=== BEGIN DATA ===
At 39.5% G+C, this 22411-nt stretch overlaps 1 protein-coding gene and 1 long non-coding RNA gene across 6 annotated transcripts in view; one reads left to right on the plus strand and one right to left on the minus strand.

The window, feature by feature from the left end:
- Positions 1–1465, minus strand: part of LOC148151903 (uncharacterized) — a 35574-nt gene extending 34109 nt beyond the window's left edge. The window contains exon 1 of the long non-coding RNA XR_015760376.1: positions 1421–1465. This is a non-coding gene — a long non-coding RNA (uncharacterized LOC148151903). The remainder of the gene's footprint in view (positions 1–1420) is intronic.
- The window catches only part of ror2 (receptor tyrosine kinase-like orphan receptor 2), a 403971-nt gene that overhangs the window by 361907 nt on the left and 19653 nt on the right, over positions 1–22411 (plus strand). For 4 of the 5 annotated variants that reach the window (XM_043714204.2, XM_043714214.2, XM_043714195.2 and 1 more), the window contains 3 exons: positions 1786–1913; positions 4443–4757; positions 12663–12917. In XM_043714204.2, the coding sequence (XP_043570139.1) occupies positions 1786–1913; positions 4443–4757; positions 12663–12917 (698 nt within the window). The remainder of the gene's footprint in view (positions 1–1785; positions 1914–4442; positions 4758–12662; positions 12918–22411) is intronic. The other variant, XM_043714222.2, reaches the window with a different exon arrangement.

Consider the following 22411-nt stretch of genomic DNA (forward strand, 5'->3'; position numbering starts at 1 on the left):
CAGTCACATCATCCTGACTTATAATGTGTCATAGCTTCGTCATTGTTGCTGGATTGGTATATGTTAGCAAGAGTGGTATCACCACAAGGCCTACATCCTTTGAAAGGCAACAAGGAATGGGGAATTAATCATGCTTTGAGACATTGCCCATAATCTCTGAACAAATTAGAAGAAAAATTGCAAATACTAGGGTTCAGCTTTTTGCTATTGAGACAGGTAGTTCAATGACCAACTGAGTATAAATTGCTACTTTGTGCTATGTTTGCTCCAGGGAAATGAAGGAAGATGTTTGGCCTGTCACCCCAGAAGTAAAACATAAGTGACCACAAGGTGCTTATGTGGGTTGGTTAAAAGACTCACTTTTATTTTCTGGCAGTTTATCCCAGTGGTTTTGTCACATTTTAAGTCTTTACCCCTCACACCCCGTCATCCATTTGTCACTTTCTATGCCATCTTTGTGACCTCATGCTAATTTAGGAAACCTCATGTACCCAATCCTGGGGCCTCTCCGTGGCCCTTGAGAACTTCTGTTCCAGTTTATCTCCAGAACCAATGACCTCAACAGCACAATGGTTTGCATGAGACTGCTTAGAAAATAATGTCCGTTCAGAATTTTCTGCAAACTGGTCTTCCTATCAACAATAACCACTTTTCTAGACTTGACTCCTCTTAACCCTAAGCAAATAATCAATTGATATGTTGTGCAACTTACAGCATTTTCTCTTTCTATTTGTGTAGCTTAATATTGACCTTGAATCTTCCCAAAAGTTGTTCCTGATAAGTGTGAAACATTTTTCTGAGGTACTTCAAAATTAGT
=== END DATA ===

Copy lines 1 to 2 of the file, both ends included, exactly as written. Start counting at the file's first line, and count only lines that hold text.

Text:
At 39.5% G+C, this 22411-nt stretch overlaps 1 protein-coding gene and 1 long non-coding RNA gene across 6 annotated transcripts in view; one reads left to right on the plus strand and one right to left on the minus strand.

The window, feature by feature from the left end: